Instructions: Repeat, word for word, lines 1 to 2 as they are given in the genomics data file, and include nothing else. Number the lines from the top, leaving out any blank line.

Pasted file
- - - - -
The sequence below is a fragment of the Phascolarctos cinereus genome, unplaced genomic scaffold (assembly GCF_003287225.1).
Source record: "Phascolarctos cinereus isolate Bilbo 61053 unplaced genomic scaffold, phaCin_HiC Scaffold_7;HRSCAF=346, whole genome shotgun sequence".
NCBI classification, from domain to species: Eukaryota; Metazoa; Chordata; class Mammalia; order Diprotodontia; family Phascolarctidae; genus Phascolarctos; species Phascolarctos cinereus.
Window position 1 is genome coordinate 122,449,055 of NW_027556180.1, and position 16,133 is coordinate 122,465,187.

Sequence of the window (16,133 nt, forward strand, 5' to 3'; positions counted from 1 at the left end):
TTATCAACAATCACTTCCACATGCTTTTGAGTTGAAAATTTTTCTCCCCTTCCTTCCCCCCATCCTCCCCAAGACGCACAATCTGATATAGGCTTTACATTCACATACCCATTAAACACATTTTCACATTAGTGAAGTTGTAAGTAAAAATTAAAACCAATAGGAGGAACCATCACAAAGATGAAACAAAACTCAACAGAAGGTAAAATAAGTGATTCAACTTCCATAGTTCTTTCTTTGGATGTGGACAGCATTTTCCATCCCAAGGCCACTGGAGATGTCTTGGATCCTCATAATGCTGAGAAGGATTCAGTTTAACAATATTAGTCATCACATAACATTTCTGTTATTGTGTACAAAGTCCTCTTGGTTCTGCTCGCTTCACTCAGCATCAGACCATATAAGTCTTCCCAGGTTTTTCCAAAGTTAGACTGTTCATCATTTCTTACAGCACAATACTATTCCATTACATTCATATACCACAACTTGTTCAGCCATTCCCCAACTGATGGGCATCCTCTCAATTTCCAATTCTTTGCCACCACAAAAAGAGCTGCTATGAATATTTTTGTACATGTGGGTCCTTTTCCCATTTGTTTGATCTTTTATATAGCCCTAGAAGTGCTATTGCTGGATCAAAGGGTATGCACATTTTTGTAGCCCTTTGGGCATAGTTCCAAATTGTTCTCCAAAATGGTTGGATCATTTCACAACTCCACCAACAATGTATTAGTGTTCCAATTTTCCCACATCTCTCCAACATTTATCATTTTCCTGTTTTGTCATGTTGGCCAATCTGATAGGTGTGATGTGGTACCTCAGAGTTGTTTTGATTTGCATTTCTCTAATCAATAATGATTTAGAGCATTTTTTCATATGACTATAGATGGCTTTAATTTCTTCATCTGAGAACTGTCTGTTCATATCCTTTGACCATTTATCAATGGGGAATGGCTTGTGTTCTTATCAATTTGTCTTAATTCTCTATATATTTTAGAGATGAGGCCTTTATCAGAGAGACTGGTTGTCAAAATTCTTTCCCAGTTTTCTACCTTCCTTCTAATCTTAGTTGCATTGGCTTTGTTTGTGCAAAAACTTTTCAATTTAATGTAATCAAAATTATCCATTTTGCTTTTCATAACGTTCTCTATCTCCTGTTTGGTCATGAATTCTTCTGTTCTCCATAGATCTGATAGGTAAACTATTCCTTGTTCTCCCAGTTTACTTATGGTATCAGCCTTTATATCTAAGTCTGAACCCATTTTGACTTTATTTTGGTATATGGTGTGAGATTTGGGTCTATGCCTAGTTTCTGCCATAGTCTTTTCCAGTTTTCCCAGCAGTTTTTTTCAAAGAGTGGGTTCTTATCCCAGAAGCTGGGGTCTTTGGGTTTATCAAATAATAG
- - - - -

The sequence below is a fragment of the Phascolarctos cinereus genome, unplaced genomic scaffold (assembly GCF_003287225.1).
Source record: "Phascolarctos cinereus isolate Bilbo 61053 unplaced genomic scaffold, phaCin_HiC Scaffold_7;HRSCAF=346, whole genome shotgun sequence".